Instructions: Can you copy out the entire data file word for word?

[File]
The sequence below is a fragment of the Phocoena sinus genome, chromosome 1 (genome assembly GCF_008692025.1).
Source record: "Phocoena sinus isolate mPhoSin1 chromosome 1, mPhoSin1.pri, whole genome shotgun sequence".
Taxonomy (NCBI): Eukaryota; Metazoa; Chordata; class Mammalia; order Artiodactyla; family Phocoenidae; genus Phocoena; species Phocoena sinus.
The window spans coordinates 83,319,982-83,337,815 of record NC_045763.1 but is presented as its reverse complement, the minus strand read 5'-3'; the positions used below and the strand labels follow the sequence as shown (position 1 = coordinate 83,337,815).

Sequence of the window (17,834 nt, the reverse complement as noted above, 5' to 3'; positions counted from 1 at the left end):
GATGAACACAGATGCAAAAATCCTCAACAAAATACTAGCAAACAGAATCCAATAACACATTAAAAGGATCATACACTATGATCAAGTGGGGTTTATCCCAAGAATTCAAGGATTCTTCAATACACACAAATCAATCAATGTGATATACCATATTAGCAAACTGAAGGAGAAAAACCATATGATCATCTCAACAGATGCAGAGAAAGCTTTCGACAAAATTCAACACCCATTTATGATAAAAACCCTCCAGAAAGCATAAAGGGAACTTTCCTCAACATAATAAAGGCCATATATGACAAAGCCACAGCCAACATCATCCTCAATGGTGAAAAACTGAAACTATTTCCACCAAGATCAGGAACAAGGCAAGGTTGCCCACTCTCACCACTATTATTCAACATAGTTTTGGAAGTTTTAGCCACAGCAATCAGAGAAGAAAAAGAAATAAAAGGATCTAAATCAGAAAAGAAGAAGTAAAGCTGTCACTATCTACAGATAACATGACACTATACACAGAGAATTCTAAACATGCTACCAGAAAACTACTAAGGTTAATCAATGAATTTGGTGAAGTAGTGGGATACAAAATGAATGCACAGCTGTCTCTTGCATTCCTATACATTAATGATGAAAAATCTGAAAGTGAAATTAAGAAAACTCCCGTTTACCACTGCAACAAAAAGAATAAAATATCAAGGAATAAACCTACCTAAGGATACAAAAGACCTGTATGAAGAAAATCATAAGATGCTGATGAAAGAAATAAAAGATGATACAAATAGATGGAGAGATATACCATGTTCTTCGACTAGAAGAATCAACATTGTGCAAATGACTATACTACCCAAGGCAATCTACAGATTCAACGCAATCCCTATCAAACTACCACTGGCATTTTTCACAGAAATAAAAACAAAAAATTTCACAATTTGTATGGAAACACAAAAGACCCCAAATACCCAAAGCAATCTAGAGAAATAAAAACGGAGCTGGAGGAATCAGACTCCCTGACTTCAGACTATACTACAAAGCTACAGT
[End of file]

The sequence below is a fragment of the Phocoena sinus genome, chromosome 1 (genome assembly GCF_008692025.1).
Source record: "Phocoena sinus isolate mPhoSin1 chromosome 1, mPhoSin1.pri, whole genome shotgun sequence".
Taxonomy (NCBI): Eukaryota; Metazoa; Chordata; class Mammalia; order Artiodactyla; family Phocoenidae; genus Phocoena; species Phocoena sinus.
The window spans coordinates 83,319,982-83,337,815 of record NC_045763.1 but is presented as its reverse complement, the minus strand read 5'-3'; the positions used below and the strand labels follow the sequence as shown (position 1 = coordinate 83,337,815).

Sequence of the window (17,834 nt, the reverse complement as noted above, 5' to 3'; positions counted from 1 at the left end):
GATGAACACAGATGCAAAAATCCTCAACAAAATACTAGCAAACAGAATCCAATAACACATTAAAAGGATCATACACTATGATCAAGTGGGGTTTATCCCAAGAATTCAAGGATTCTTCAATACACACAAATCAATCAATGTGATATACCATATTAGCAAACTGAAGGAGAAAAACCATATGATCATCTCAACAGATGCAGAGAAAGCTTTCGACAAAATTCAACACCCATTTATGATAAAAACCCTCCAGAAAGCATAAAGGGAACTTTCCTCAACATAATAAAGGCCATATATGACAAAGCCACAGCCAACATCATCCTCAATGGTGAAAAACTGAAACTATTTCCACCAAGATCAGGAACAAGGCAAGGTTGCCCACTCTCACCACTATTATTCAACATAGTTTTGGAAGTTTTAGCCACAGCAATCAGAGAAGAAAAAGAAATAAAAGGATCTAAATCAGAAAAGAAGAAGTAAAGCTGTCACTATCTACAGATAACATGACACTATACACAGAGAATTCTAAACATGCTACCAGAAAACTACTAAGGTTAATCAATGAATTTGGTGAAGTAGTGGGATACAAAATGAATGCACAGCTGTCTCTTGCATTCCTATACATTAATGATGAAAAATCTGAAAGTGAAATTAAGAAAACTCCCGTTTACCACTGCAACAAAAAGAATAAAATATCAAGGAATAAACCTACCTAAGGATACAAAAGACCTGTATGAAGAAAATCATAAGATGCTGATGAAAGAAATAAAAGATGATACAAATAGATGGAGAGATATACCATGTTCTTCGACTAGAAGAATCAACATTGTGCAAATGACTATACTACCCAAGGCAATCTACAGATTCAACGCAATCCCTATCAAACTACCACTGGCATTTTTCACAGAAATAAAAACAAAAAATTTCACAATTTGTATGGAAACACAAAAGACCCCAAATACCCAAAGCAATCTAGAGAAATAAAAACGGAGCTGGAGGAATCAGACTCCCTGACTTCAGACTATACTACAAAGCTACAGT